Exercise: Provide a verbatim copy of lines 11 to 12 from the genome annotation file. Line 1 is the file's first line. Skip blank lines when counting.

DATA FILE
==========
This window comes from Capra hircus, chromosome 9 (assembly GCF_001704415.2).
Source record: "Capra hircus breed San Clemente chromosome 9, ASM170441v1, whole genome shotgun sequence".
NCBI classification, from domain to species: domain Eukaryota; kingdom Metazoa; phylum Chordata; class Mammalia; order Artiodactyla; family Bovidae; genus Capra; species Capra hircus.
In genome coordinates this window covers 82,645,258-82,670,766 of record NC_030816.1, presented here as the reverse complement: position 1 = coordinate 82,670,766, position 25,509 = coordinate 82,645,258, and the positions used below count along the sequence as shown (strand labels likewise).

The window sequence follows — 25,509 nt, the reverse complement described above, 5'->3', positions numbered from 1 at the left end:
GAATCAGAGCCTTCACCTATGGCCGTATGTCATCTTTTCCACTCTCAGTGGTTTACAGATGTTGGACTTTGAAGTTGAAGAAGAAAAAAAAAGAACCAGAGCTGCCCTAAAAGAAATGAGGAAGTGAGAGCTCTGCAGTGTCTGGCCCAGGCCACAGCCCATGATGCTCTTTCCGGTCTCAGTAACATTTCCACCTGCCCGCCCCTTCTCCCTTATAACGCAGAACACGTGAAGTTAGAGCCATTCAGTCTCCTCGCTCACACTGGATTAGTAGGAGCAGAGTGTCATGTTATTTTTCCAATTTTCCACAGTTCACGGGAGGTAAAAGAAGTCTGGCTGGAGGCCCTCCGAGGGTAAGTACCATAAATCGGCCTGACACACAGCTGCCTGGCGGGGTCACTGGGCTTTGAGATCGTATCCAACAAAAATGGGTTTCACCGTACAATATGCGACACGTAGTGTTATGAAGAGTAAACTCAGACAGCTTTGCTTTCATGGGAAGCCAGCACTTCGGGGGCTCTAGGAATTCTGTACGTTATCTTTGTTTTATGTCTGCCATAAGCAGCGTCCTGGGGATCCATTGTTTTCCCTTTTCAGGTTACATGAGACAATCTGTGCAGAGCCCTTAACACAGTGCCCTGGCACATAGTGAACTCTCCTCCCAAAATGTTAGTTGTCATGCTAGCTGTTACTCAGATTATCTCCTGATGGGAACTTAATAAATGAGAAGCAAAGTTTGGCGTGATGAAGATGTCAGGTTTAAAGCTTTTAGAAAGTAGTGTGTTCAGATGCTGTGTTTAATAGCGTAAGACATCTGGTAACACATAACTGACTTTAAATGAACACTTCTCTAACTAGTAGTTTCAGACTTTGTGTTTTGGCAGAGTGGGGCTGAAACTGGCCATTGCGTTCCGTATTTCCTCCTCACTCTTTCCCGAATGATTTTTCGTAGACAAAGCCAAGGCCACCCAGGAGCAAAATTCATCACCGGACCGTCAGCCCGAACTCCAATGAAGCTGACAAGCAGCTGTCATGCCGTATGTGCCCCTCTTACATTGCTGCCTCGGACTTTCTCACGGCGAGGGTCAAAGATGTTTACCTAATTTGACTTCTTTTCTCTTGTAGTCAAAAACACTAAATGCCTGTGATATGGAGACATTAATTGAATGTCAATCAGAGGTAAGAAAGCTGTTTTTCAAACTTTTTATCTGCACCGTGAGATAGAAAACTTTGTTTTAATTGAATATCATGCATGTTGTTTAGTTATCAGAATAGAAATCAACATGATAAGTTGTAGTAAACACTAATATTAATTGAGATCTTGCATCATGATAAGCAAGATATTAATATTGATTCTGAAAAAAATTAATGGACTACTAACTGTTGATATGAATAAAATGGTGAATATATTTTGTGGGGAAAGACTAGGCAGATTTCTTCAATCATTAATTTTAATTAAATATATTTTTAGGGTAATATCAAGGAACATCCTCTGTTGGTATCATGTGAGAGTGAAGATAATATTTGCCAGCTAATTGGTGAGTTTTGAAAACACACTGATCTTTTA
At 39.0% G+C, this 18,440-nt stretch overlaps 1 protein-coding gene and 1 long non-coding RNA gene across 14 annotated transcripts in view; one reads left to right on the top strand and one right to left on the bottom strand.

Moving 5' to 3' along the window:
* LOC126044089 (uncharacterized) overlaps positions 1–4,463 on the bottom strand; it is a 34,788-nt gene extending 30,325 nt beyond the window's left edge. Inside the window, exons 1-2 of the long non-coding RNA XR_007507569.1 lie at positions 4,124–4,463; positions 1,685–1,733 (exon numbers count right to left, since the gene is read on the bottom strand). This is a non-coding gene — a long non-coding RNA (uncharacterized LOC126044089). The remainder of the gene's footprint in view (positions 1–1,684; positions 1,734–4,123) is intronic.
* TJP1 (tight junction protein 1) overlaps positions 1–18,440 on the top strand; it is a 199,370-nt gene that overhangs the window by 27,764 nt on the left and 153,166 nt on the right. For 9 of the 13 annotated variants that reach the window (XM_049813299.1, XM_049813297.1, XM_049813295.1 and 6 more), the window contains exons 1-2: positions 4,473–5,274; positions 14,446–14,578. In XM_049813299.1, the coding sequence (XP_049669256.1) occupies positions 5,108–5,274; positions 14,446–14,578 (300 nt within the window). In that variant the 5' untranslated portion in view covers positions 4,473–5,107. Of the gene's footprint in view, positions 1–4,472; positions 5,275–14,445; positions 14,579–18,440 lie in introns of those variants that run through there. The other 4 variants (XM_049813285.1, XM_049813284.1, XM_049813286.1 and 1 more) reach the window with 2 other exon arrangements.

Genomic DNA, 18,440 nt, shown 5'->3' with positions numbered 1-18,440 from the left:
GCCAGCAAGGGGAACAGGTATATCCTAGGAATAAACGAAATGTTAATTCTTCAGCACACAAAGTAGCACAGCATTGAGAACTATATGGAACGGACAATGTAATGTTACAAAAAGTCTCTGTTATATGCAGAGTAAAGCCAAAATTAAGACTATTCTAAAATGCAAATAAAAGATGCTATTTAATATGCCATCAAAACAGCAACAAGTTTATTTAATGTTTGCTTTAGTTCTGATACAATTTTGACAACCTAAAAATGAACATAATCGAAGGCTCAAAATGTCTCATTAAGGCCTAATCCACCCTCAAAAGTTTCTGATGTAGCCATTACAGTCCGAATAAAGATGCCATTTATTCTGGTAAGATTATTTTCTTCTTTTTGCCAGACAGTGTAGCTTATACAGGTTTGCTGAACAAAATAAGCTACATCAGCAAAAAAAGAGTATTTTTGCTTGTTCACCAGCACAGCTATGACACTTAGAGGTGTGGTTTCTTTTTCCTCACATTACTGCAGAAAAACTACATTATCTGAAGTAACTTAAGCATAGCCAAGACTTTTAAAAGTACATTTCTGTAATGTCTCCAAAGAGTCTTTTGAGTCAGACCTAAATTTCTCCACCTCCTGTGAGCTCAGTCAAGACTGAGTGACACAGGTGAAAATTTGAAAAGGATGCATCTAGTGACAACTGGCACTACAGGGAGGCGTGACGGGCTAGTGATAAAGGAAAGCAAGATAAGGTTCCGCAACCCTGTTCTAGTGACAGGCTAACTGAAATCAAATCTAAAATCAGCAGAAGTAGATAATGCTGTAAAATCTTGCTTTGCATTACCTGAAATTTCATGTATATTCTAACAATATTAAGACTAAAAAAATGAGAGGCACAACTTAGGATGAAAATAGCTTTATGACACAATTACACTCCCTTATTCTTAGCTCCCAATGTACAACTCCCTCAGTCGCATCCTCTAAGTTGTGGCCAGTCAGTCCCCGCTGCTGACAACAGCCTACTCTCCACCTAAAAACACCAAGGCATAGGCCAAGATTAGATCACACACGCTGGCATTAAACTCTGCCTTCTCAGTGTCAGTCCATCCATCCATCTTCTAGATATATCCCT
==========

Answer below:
Genomic DNA, 18,440 nt, shown 5'->3' with positions numbered 1-18,440 from the left:
GCCAGCAAGGGGAACAGGTATATCCTAGGAATAAACGAAATGTTAATTCTTCAGCACACAAAGTAGCACAGCATTGAGAACTATATGGAACGGACAATGTAATGTTACAAAAAGTCTCTGTTATATGCAGAGTAAAGCCAAAATTAAGACTATTCTAAAATGCAAATAAAAGATGCTATTTAATATGCCATCAAAACAGCAACAAGTTTATTTAATGTTTGCTTTAGTTCTGATACAATTTTGACAACCTAAAAATGAACATAATCGAAGGCTCAAAATGTCTCATTAAGGCCTAATCCACCCTCAAAAGTTTCTGATGTAGCCATTACAGTCCGAATAAAGATGCCATTTATTCTGGTAAGATTATTTTCTTCTTTTTGCCAGACAGTGTAGCTTATACAGGTTTGCTGAACAAAATAAGCTACATCAGCAAAAAAAGAGTATTTTTGCTTGTTCACCAGCACAGCTATGACACTTAGAGGTGTGGTTTCTTTTTCCTCACATTACTGCAGAAAAACTACATTATCTGAAGTAACTTAAGCATAGCCAAGACTTTTAAAAGTACATTTCTGTAATGTCTCCAAAGAGTCTTTTGAGTCAGACCTAAATTTCTCCACCTCCTGTGAGCTCAGTCAAGACTGAGTGACACAGGTGAAAATTTGAAAAGGATGCATCTAGTGACAACTGGCACTACAGGGAGGCGTGACGGGCTAGTGATAAAGGAAAGCAAGATAAGGTTCCGCAACCCTGTTCTAGTGACAGGCTAACTGAAATCAAATCTAAAATCAGCAGAAGTAGATAATGCTGTAAAATCTTGCTTTGCATTACCTGAAATTTCATGTATATTCTAACAATATTAAGACTAAAAAAATGAGAGGCACAACTTAGGATGAAAATAGCTTTATGACACAATTACACTCCCTTATTCTTAGCTCCCAATGTACAACTCCCTCAGTCGCATCCTCTAAGTTGTGGCCAGTCAGTCCCCGCTGCTGACAACAGCCTACTCTCCACCTAAAAACACCAAGGCATAGGCCAAGATTAGATCACACACGCTGGCATTAAACTCTGCCTTCTCAGTGTCAGTCCATCCATCCATCTTCTAGATATATCCCT